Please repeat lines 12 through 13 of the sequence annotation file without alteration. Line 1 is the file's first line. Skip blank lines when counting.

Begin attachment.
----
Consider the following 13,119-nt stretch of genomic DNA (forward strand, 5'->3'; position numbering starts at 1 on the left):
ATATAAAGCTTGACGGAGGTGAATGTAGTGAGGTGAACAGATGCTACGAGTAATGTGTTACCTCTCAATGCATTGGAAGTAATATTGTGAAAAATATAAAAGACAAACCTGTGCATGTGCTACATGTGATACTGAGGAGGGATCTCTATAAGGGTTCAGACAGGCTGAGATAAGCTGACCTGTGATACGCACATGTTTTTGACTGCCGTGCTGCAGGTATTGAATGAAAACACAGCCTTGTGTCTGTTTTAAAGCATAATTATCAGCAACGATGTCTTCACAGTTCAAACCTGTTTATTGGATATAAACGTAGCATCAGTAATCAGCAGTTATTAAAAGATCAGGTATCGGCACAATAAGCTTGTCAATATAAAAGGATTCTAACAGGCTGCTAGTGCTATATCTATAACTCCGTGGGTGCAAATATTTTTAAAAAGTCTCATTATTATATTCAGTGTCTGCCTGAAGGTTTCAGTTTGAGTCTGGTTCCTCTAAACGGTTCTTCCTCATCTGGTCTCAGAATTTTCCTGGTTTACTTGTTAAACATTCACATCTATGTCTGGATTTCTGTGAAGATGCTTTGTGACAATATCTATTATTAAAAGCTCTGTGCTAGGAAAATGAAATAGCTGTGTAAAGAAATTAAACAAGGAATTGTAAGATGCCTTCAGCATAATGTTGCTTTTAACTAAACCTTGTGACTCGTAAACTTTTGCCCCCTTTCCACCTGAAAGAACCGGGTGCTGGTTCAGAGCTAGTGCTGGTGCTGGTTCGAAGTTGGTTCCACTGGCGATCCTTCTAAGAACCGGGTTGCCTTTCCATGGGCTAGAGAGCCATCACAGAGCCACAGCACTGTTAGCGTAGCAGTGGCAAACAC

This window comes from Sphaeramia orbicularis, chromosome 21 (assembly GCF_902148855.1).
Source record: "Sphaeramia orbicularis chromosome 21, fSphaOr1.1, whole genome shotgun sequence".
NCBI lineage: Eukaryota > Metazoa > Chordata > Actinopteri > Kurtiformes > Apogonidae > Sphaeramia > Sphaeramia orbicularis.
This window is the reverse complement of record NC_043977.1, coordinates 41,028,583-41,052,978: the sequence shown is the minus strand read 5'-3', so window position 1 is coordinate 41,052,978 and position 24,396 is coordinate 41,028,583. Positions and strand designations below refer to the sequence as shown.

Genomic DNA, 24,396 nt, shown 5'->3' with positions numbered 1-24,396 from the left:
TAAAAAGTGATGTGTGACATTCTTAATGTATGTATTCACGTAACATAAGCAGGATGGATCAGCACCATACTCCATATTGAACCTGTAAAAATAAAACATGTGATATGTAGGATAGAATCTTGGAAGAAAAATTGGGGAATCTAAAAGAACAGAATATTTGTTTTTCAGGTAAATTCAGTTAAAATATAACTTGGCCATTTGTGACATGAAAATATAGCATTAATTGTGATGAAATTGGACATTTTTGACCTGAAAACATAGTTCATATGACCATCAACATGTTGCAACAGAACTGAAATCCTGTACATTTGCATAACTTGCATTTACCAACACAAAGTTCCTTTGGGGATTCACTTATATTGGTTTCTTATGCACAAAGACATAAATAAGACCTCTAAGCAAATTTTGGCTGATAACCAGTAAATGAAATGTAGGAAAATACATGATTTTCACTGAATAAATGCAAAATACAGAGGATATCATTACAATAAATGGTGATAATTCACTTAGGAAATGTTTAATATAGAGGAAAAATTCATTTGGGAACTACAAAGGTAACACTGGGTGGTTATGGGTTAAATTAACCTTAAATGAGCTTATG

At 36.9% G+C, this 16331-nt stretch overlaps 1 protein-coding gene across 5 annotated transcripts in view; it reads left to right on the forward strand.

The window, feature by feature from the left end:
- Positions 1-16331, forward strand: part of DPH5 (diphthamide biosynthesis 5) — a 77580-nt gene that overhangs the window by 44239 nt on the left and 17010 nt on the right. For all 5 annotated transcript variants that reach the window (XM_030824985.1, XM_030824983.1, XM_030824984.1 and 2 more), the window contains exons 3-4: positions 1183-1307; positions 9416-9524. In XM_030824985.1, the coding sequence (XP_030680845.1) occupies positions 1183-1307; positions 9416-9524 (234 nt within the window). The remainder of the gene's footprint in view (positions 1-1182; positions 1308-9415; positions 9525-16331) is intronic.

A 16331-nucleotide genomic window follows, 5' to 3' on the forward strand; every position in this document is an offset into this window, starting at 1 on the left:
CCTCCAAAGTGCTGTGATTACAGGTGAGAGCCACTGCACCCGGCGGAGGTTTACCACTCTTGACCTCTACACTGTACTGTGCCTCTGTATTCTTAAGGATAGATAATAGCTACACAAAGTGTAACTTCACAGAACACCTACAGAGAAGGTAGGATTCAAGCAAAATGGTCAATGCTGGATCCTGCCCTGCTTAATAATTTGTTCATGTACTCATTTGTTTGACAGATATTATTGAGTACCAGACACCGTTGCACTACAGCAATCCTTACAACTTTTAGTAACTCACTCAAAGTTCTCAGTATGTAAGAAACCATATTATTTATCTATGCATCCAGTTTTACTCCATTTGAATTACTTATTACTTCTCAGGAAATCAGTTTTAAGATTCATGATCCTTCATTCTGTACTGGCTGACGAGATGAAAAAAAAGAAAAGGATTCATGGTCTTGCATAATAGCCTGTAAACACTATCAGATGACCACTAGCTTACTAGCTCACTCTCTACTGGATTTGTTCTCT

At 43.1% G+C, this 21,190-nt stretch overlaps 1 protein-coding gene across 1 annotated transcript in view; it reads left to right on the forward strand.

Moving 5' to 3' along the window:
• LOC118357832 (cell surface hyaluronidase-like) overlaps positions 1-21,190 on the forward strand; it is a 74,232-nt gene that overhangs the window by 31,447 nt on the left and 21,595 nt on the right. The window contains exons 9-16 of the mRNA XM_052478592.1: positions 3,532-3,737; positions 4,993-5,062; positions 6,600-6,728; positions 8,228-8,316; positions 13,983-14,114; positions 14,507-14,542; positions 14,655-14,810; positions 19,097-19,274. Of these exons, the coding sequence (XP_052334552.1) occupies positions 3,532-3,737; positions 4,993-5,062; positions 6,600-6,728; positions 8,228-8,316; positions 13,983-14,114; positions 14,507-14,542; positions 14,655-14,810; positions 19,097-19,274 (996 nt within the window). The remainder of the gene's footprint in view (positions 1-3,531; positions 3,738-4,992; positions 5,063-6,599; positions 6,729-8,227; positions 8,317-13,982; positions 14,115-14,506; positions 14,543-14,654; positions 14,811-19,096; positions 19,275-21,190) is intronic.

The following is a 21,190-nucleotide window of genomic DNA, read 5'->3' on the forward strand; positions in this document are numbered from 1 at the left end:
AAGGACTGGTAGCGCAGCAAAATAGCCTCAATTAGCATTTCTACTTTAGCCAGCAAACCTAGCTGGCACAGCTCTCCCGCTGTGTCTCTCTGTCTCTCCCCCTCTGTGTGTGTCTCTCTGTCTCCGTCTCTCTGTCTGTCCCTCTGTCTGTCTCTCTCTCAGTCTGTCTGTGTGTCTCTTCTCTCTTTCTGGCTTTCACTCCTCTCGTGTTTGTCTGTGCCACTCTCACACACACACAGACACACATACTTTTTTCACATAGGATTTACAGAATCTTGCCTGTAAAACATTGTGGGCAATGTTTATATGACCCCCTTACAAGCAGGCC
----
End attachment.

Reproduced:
A 16331-nucleotide genomic window follows, 5' to 3' on the forward strand; every position in this document is an offset into this window, starting at 1 on the left:
CCTCCAAAGTGCTGTGATTACAGGTGAGAGCCACTGCACCCGGCGGAGGTTTACCACTCTTGACCTCTACACTGTACTGTGCCTCTGTATTCTTAAGGATAGATAATAGCTACACAAAGTGTAACTTCACAGAACACCTACAGAGAAGGTAGGATTCAAGCAAAATGGTCAATGCTGGATCCTGCCCTGCTTAATAATTTGTTCATGTACTCATTTGTTTGACAGATATTATTGAGTACCAGACACCGTTGCACTACAGCAATCCTTACAACTTTTAGTAACTCACTCAAAGTTCTCAGTATGTAAGAAACCATATTATTTATCTATGCATCCAGTTTTACTCCATTTGAATTACTTATTACTTCTCAGGAAATCAGTTTTAAGATTCATGATCCTTCATTCTGTACTGGCTGACGAGATGAAAAAAAAGAAAAGGATTCATGGTCTTGCATAATAGCCTGTAAACACTATCAGATGACCACTAGCTTACTAGCTCACTCTCTACTGGATTTGTTCTCT